From Casetext: Smarter Legal Research

Brown v. Nasin

Court of Common Pleas, Hartford County
Feb 11, 1958
142 A.2d 59 (Conn. C.P. 1958)


File No. 67985

Section 7215 provides that a person who has furnished labor or material under a contract for a public structure in respect of which a payment bond was furnished shall, if he has not been paid, "have the right to sue" on the bond for the amount unpaid. The right of action conferred by this statute is not a debt within the meaning of the garnishment law until the right has been exercised. The plaintiff had a judgment against M in an action in which the present defendant was garnished as the general contractor on a school construction job for which M had furnished services and materials. The defendant made no disclosure. In the present scire facias action, it was alleged that M has not been paid and claims a right of action against the defendant on a payment bond. On demurrer, held that until M exercises his right to sue on the bond there is no debt due him under it which can be garnished.

Memorandum filed February 11, 1958

Memorandum on demurrer to amended complaint. Demurrer sustained.

Harvey A. Katz, of Glastonbury, for the plaintiff.

Ribicoff Kotkin, of Hartford, for the defendant.

This is an action of scire facias based on a judgment obtained by Glen Brown against Moran Construction Company, in which the defendant Nasin was garnished. At the time of service of the writ, and at the time that the execution on the judgment was placed with the constable for service and demand made upon him, the defendant made no disclosure.

The defendant Nasin was the prime contractor for the construction of a school, for which he furnished a payment bond. The amended complaint alleges that Moran, doing business as Moran Construction Company, furnished services and materials to Constructor's Inc., a subcontractor on the school construction job, for which Moran has not been paid and for which reasons he claims a right of action against the defendant, the general contractor, on his payment bond, under § 7215 of the General Statutes.

The defendant has demurred to the amended complaint "because it fails to set forth a cause of action in that the `debt' alleged in Paragraph 7 of the Amended Complaint is not a `debt' `then due' within the meaning of the General Statutes (1949 Rev.) governing process of foreign attachment and scire facias." The demurrer places in issue the question whether there was a "debt due" the subcontractor Moran from Nasin at the time of service of the writ.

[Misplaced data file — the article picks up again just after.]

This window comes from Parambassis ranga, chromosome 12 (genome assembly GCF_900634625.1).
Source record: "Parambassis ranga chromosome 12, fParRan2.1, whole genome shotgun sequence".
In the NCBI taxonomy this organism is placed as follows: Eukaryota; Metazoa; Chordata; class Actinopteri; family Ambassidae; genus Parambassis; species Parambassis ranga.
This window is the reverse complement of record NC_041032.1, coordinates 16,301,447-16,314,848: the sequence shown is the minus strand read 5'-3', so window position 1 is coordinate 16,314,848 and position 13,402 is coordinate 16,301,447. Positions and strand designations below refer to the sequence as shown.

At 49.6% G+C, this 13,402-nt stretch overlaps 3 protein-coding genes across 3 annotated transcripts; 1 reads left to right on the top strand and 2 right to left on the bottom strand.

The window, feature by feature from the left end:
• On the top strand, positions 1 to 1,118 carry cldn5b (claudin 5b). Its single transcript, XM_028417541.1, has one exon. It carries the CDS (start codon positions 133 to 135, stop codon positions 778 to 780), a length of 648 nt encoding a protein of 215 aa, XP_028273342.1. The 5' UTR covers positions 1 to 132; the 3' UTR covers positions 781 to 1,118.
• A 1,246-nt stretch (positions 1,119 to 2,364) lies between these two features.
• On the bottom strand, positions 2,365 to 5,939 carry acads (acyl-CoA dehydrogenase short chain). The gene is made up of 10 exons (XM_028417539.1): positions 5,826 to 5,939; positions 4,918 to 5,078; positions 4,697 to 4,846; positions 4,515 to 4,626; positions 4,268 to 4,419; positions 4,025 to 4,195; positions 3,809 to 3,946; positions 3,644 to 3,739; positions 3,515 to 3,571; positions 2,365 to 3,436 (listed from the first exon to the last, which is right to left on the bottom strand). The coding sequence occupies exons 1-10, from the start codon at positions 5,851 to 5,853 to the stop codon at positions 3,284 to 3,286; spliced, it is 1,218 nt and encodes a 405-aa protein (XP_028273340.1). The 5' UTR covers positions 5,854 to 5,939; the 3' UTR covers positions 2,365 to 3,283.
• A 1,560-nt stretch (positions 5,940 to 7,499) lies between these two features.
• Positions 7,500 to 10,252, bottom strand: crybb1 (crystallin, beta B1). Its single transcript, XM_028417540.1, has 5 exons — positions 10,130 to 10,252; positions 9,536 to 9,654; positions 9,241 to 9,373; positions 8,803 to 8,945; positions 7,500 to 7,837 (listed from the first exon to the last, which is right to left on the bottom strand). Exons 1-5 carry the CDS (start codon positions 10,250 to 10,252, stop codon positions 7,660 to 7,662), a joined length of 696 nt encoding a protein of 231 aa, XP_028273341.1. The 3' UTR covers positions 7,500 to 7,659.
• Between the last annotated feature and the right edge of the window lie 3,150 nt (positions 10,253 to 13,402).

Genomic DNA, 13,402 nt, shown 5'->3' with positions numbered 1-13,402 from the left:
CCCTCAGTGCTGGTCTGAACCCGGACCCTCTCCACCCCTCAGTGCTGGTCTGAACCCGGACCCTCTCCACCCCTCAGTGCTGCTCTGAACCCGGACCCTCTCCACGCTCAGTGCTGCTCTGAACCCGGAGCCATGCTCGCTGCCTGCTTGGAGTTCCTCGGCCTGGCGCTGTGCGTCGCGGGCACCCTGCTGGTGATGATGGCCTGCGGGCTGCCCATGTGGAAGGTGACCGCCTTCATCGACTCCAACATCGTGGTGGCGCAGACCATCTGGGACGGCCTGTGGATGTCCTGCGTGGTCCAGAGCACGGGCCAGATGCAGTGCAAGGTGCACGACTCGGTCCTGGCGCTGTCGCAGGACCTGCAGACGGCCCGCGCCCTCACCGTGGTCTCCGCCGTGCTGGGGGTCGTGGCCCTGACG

The defenses to a scire facias are limited and if the court pronouncing the original judgment had jurisdiction, no defense can be made that might have been made in the original action. The only question to be determined in a proceeding by scire facias to revive a judgment is whether the plaintiff has a right, as against the defendant, to have the judgment executed. 47 Am. Jur. 470, § 11.

The rule has been firmly established that for purposes of foreign attachment, a debt is "due" when it is owed, though not yet payable because not yet liquidated in amount. Parker, Peebles Knox v. El Saieh, 107 Conn. 545, 554; Finch v. Great American Ins. Co., 101 Conn. 332, 335. It is also well established that a debt is due where there is an existing obligation to pay, either at the present time or in the future and though the amount has not been definitely ascertained. Molloy v. Prudential Ins. Co., 129 Conn. 251, 253. The plaintiff in his brief concedes that the claim of Moran against Nasin for labor and materials may not be strictly "payable" at the present time, and it may not be liquidated (at the present time), but claims that it is "owing" and therefore unpaid.

Section 7215 of the General Statutes provides: "Every person who has furnished labor or material in the prosecution of the work provided for in such contract in respect of which a payment bond is furnished under the provisions of section 7214 and who has not been paid in full therefor before the expiration of a period of sixty days after the day on which the last of the labor was done or performed by him or material was furnished or supplied by him for which such claim is made, shall have the right to sue on such payment bond for the amount, or the balance thereof, unpaid at the time of institution of such suit and to prosecute such action to final execution and judgment for the sum or sums justly due him. . . ."

It is clear § 7215 does not create a debt from Nasin, the contractor, to Moran, the subcontractor for supplying labor and materials, but the statute specifically provides for a right of action, giving Moran the right to sue on Nasin's bond. Until Moran exercises this right to bring suit, there is no debt due from the defendant subject to disclosure.

Summaries of

Brown v. Nasin

Court of Common Pleas, Hartford County
Feb 11, 1958
142 A.2d 59 (Conn. C.P. 1958)
Case details for

Brown v. Nasin

Case Details


Court:Court of Common Pleas, Hartford County

Date published: Feb 11, 1958


142 A.2d 59 (Conn. C.P. 1958)
142 A.2d 59

Citing Cases

Weir v. Galbraith

In event purchasers fail to fully comply with the contract the sellers may forfeit their interest in the…

Sykes v. Beal

There are no Connecticut cases to the contrary. "[P]ast cases have required the claim [sought to be…